Co-living no longer ‘trendy’ as it succumbs to political change of direction

New approach by Darragh O’Brien cuts across policy defended vigorously by FG

Last year then minister for housing Eoghan Murphy sparked an angry backlash when he compared co-living to a “very trendy kind of boutique hotel-type” accommodation.

By the time he departed office Murphy was a totem for critics of Fine Gael housing policy.

Co-living was supposed to appeal to a footloose brand of millennial who didn’t want to be tied down and would eagerly embrace the modish perks of affordable accommodation options. Who needs a mortgage when you have cocktail-making classes? However, trendy stereotypes didn’t survive contact with reality.

A policy review on co-living completed by the Department of Housing includes a case study of a London development where the average age of inhabitants was 29-30 and the average rent was £1,100- £1,400 for a 16 sq m room.


Older millennials are now in their mid- to late-30s, and many want secure, affordable homes in which to start families – or at least that option. For this cohort the co-living debate crystallised the sense that housing policy wasn’t designed for them.

In February’s election, housing was cited as the most important issue by 38 per cent of 25- to 34-year-olds. Sinn Féin, with its strong and consistent message on housing, won the argument among this age group (31.7 per cent to Fine Gael’s 17.3 per cent), but also narrowly beat both Fine Gael and Fianna Fáil among 35-49-year-olds, a cohort that includes these older millennials.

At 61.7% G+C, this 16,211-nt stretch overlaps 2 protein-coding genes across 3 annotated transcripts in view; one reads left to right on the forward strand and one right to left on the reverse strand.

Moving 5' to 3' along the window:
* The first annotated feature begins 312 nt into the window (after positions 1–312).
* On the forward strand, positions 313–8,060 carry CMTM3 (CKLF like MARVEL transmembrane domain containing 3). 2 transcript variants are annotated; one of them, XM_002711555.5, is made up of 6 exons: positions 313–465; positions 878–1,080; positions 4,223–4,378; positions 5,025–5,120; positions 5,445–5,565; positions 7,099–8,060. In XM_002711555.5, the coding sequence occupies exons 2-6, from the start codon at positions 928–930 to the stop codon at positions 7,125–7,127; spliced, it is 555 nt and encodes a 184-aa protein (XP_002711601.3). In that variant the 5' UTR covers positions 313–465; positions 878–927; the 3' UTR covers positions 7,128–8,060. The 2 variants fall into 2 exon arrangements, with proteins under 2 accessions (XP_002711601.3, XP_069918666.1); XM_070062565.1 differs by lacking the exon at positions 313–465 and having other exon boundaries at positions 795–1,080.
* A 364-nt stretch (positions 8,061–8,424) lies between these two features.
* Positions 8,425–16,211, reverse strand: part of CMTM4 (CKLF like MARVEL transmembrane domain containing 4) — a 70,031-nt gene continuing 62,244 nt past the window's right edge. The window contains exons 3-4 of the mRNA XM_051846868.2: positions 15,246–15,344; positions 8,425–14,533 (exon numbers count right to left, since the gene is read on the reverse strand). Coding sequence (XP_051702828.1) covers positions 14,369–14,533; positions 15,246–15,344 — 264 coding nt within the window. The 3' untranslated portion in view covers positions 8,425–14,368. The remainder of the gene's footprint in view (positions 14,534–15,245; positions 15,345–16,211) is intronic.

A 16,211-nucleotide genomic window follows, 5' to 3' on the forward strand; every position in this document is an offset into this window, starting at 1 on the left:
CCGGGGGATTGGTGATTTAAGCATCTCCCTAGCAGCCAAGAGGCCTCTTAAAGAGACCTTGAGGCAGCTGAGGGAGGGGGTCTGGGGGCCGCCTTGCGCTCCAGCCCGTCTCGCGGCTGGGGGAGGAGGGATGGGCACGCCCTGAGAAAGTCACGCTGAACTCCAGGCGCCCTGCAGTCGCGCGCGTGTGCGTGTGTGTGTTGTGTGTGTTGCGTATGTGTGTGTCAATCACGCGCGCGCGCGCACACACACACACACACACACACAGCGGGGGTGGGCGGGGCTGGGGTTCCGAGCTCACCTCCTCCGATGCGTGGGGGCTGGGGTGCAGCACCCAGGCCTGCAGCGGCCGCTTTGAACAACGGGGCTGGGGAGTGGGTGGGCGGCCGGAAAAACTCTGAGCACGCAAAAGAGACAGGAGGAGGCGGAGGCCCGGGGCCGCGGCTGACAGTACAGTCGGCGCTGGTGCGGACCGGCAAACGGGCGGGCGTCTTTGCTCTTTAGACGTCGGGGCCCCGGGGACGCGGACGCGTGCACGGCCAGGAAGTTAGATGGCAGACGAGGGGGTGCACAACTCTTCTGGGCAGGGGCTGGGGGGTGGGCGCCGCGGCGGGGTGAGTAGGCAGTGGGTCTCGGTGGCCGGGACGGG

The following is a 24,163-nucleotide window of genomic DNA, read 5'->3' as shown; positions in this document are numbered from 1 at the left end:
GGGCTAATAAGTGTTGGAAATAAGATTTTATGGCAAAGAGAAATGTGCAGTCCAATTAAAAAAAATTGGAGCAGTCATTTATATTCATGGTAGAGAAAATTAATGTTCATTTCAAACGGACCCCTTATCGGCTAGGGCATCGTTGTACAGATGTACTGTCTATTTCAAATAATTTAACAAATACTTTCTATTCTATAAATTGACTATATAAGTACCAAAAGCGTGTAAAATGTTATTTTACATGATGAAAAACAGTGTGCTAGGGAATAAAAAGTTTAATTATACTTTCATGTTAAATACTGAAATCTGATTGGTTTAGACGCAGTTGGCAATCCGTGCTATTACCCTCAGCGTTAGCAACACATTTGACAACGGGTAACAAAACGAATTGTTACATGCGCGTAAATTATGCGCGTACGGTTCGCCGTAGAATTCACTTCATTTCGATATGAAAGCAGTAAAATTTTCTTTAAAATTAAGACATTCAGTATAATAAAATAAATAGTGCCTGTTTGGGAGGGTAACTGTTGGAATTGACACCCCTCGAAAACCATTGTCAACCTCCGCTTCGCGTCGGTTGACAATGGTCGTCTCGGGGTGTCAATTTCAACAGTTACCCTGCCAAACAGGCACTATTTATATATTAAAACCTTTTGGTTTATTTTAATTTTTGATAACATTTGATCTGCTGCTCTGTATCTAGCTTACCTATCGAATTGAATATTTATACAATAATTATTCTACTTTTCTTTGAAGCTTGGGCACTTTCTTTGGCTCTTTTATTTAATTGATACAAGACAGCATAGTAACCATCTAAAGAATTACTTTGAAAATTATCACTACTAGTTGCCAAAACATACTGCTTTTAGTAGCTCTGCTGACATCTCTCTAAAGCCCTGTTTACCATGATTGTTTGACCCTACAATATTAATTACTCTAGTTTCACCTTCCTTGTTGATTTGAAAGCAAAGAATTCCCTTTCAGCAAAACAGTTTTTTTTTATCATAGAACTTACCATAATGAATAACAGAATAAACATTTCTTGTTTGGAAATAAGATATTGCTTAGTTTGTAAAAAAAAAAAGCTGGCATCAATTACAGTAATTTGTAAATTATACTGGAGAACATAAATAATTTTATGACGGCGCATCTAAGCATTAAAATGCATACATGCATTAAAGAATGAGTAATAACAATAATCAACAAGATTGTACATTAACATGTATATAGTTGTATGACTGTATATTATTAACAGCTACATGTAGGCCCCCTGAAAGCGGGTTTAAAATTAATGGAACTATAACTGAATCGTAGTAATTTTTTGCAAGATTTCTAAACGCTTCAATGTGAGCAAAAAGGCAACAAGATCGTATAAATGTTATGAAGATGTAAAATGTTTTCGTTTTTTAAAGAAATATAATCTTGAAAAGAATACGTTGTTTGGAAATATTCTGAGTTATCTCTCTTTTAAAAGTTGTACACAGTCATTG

New Minister

Away from politics, the policy review drawn up for the new Minister, Darragh O’Brien, broadly supports reform of the system. It found that nine of the 14 development applications submitted in Dublin – all are in the capital – were outside the city centre, with many remote from the parts of the city where jobs are most densely concentrated.

In analysing existing applications it found new regulations might be needed to tackle emerging issues, such as explicit minimum limits on living space per person and precise specifications on what constituted adequate kitchen or dining facilities. Some applications envisaged up to 46 units sharing cooking and dining facilities.

However, the review shows O’Brien has taken the nuclear option of those available to him. In fact, officials pointed out the State had banned only one class of development before: nuclear fission power stations.

Critics will point out that not a single co-living bed has been built in the State. They will also say the policy review offered less dramatic options than a ban, and argue the overall size of the sector remains fairly small.

Larger role

Despite this O’Brien’s letter to his officials is resolute: his view is that the volume of applications coming through could drive up the price of land, undermine policy goals and lead to co-living playing a larger role than envisaged.

The Government argues its housing policy is focused on household formation, and underpinned by the ultimate goal of home ownership. Therefore it’s not surprising it will seek out high-visibility examples to support this argument.

The new approach cuts across a policy that was vigorously defended by Fine Gael – not to mention drawn up by the department O’Brien now heads up. It will discommode many wealthy investors who were queuing up to sink millions into Irish co-living projects.

While the political allure of this policy is clear, it is not without risk. O’Brien and his colleagues will hope the reward is worth it.